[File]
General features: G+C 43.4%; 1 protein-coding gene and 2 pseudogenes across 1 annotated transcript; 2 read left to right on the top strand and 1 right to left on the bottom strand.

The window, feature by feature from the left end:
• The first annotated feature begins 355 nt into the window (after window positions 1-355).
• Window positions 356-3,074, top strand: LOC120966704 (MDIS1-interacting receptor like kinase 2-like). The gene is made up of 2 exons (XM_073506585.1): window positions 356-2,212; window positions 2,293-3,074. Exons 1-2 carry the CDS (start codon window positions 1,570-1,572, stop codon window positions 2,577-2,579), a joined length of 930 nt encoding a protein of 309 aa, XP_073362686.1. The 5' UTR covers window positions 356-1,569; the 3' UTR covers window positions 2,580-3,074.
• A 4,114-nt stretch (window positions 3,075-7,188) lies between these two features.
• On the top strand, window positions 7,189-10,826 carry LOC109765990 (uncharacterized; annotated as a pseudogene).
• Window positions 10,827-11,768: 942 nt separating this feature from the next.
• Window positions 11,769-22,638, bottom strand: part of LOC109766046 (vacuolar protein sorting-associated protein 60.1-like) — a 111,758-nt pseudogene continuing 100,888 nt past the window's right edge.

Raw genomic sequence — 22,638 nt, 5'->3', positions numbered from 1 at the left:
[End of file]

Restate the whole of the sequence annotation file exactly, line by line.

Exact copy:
General features: G+C 43.4%; 1 protein-coding gene and 2 pseudogenes across 1 annotated transcript; 2 read left to right on the top strand and 1 right to left on the bottom strand.

The window, feature by feature from the left end:
• The first annotated feature begins 355 nt into the window (after window positions 1-355).
• Window positions 356-3,074, top strand: LOC120966704 (MDIS1-interacting receptor like kinase 2-like). The gene is made up of 2 exons (XM_073506585.1): window positions 356-2,212; window positions 2,293-3,074. Exons 1-2 carry the CDS (start codon window positions 1,570-1,572, stop codon window positions 2,577-2,579), a joined length of 930 nt encoding a protein of 309 aa, XP_073362686.1. The 5' UTR covers window positions 356-1,569; the 3' UTR covers window positions 2,580-3,074.
• A 4,114-nt stretch (window positions 3,075-7,188) lies between these two features.
• On the top strand, window positions 7,189-10,826 carry LOC109765990 (uncharacterized; annotated as a pseudogene).
• Window positions 10,827-11,768: 942 nt separating this feature from the next.
• Window positions 11,769-22,638, bottom strand: part of LOC109766046 (vacuolar protein sorting-associated protein 60.1-like) — a 111,758-nt pseudogene continuing 100,888 nt past the window's right edge.

Raw genomic sequence — 22,638 nt, 5'->3', positions numbered from 1 at the left: